Gene scanning by amplicon melting analysis and SNP detection by unlabeled probe melting analysis

Maria Erali1, David C. Pattison1, Nancy H. Augustine2, Harry R. Hill1,2, Carl T. Wittwer1,2
1 ARUP Institute for Clinical & Experimental Pathology, United States of America; 2 Department of Pathology, University of Utah, United States of America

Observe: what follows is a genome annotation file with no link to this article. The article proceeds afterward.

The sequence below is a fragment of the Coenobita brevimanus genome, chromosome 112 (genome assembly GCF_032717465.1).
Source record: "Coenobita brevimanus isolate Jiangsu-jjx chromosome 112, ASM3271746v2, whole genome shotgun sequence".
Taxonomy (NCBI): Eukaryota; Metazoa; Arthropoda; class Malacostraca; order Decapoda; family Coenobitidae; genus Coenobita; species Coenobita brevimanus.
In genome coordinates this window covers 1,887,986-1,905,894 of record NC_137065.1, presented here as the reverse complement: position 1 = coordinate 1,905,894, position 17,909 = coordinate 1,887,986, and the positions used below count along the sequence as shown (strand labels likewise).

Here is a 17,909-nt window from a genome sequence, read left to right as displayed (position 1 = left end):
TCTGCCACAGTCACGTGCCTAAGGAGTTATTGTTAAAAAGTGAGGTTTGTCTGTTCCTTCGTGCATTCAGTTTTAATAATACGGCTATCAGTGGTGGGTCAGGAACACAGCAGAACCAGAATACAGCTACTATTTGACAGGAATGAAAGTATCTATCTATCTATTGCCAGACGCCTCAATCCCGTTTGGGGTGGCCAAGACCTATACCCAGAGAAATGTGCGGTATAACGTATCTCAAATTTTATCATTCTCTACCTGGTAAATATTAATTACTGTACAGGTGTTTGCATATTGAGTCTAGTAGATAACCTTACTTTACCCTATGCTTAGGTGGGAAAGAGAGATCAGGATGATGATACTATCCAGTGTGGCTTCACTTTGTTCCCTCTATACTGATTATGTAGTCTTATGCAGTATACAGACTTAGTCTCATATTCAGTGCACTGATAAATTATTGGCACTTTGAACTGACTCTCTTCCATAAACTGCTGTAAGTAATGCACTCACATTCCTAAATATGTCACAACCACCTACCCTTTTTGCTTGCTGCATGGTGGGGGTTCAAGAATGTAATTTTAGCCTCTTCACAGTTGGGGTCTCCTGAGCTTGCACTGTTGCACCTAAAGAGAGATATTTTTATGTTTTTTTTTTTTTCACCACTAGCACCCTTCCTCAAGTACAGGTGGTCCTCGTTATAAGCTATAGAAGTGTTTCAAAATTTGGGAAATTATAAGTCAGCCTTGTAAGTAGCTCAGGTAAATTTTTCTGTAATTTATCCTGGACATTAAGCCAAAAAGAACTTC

Chronic Granulomatous Disease (CGD) is an inherited disorder affecting immune system cells. The most common defects in CGD are mutations in CYBB that encodes the gp91-phox protein component of the nicotinamide adenine dinucleotide phosphate (NADPH) oxidase system in phagocytes. The syndrome associated with these mutations is called X-linked CGD and accounts for ~65% of CGD cases. The next most common mutation is a GT deletion in NCF1 that encodes the p47-phox protein of the NADPH oxidase system. This autosomal recessive defect is found in ~25% of CGD cases. High resolution melting analysis (HRMA) of amplicons was used to develop a mutation scanning assay for 13 CYBB exons and a control exon. HRMA of an unlabeled probe was used for a SNP detection assay for the GT deletion in NCF1. Specimen DNA was extracted on a MagNA Pure Compact and quantified on the NanoDrop 8000 spectrophotometer. For the mutation scanning assay, pre-coated 96-well PCR plates were prepared with M13 tailed CYBB exon specific primers using a Nanodrop Express.PCR was performed on a C1000 thermal cycler followed by HRMA on the LightScanner. Cycle sequencing was done only on those rare exons that contained variations. Sequence analysis was accomplished on a 16-capillary 3130xl Genetic Analyzer. For the autosomal recessive CGD assay, primers were designed to amplify an 80 base pair region covering the end of intron 1 and the start of exon 2 of NCF1 where the GT deletion is located. An unlabeled probe was designed to match the wild-type sequence. Asymmetric PCR and melting analysis were performed on the LightScanner 32 with appropriate controls. The mutation scanning assay allowed negative patient results to be reported in ~3 hours. Specimens identified with variations could then be cycle sequenced, purified, and sequenced by capillary electrophoreses. Following data analysis, the specific variations could be reported within 6 hours. If no variations were identified in the CYBB mutation scanning assay, the unlabeled probe assay could be run to determine the NCF1 GT deletion genotype and results were known within 2 hours. These assays have provided methods for the reliable and timely analysis of patient specimens without the need for extensive sequencing or the use of labeled oligos. Data from a number of clinical specimens are provided as examples.

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